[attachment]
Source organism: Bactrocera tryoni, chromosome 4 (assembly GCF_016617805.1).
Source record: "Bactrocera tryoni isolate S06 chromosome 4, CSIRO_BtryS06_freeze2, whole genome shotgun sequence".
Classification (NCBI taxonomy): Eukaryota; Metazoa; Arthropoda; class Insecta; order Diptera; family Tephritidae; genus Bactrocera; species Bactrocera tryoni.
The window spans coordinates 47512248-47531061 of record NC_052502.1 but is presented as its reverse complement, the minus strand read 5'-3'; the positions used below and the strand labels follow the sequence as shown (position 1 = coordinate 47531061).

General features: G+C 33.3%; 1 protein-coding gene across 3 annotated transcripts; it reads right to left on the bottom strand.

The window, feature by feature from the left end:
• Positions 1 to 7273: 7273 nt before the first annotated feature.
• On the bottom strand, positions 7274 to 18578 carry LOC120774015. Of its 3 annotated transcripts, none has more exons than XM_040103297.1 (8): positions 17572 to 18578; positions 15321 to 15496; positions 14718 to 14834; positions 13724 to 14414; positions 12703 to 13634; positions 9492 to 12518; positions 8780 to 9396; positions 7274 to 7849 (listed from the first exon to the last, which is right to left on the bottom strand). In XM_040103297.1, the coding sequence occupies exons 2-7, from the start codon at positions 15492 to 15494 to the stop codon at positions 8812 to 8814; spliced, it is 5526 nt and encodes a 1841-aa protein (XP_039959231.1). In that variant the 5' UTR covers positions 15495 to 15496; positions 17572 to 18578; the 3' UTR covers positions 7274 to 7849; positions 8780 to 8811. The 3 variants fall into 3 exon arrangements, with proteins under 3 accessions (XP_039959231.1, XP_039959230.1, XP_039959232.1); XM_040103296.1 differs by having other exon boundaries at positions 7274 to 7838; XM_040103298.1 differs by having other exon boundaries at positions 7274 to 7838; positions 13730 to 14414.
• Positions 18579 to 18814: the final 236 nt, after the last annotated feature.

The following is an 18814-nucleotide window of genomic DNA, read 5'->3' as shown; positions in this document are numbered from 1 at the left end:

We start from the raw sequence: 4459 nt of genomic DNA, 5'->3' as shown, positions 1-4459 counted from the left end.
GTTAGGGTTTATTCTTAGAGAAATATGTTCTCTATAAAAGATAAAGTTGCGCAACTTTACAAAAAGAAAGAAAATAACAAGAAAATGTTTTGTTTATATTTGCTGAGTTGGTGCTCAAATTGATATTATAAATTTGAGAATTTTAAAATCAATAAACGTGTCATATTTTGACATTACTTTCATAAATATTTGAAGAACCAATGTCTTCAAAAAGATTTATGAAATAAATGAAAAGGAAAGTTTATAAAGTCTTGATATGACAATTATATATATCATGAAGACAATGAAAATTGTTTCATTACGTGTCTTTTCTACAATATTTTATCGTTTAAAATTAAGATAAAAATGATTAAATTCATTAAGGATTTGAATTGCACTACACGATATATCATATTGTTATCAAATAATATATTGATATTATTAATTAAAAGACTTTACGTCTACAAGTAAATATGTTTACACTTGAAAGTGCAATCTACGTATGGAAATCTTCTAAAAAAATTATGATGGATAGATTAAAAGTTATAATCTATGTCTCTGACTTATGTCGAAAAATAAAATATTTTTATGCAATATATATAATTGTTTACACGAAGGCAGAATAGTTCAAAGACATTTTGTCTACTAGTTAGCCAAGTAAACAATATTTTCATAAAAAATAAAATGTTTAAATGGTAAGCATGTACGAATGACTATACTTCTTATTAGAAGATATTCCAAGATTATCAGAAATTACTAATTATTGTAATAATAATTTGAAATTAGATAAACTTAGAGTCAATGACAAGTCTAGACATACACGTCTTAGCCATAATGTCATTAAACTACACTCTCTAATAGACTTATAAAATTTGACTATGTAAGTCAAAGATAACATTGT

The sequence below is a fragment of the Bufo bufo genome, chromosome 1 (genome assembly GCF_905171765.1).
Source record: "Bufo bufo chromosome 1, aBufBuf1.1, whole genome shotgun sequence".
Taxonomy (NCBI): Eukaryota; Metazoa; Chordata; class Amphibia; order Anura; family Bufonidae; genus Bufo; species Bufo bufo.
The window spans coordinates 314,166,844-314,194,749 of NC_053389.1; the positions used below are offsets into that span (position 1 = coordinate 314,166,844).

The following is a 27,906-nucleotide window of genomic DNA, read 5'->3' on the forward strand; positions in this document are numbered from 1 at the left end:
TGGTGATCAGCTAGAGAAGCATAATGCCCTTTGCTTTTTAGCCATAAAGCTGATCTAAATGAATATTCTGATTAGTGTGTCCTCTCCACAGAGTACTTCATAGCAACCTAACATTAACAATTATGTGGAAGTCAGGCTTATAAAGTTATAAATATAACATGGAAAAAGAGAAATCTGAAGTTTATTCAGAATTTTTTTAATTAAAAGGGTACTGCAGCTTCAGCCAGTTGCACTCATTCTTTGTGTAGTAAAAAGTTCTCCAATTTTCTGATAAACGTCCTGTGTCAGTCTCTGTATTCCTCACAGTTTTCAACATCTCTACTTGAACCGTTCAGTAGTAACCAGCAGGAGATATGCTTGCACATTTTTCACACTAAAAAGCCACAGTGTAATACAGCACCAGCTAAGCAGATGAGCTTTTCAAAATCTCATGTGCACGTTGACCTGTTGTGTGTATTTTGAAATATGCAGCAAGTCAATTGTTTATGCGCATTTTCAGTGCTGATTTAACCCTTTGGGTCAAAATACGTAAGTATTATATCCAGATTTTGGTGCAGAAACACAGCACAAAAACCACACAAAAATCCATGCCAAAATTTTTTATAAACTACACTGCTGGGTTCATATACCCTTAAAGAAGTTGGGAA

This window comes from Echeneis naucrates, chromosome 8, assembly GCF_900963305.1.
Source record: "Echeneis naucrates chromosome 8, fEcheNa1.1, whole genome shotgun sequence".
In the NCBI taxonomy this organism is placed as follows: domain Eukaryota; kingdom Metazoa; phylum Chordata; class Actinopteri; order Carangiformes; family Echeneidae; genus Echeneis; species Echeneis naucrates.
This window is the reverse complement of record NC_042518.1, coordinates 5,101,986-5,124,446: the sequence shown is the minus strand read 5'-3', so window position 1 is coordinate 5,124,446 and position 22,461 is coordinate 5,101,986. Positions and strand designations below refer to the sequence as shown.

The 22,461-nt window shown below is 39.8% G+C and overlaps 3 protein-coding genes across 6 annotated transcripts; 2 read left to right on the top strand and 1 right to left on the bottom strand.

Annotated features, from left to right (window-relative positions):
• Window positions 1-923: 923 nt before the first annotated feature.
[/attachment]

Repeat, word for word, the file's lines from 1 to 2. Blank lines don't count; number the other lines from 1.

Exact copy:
Source organism: Bactrocera tryoni, chromosome 4 (assembly GCF_016617805.1).
Source record: "Bactrocera tryoni isolate S06 chromosome 4, CSIRO_BtryS06_freeze2, whole genome shotgun sequence".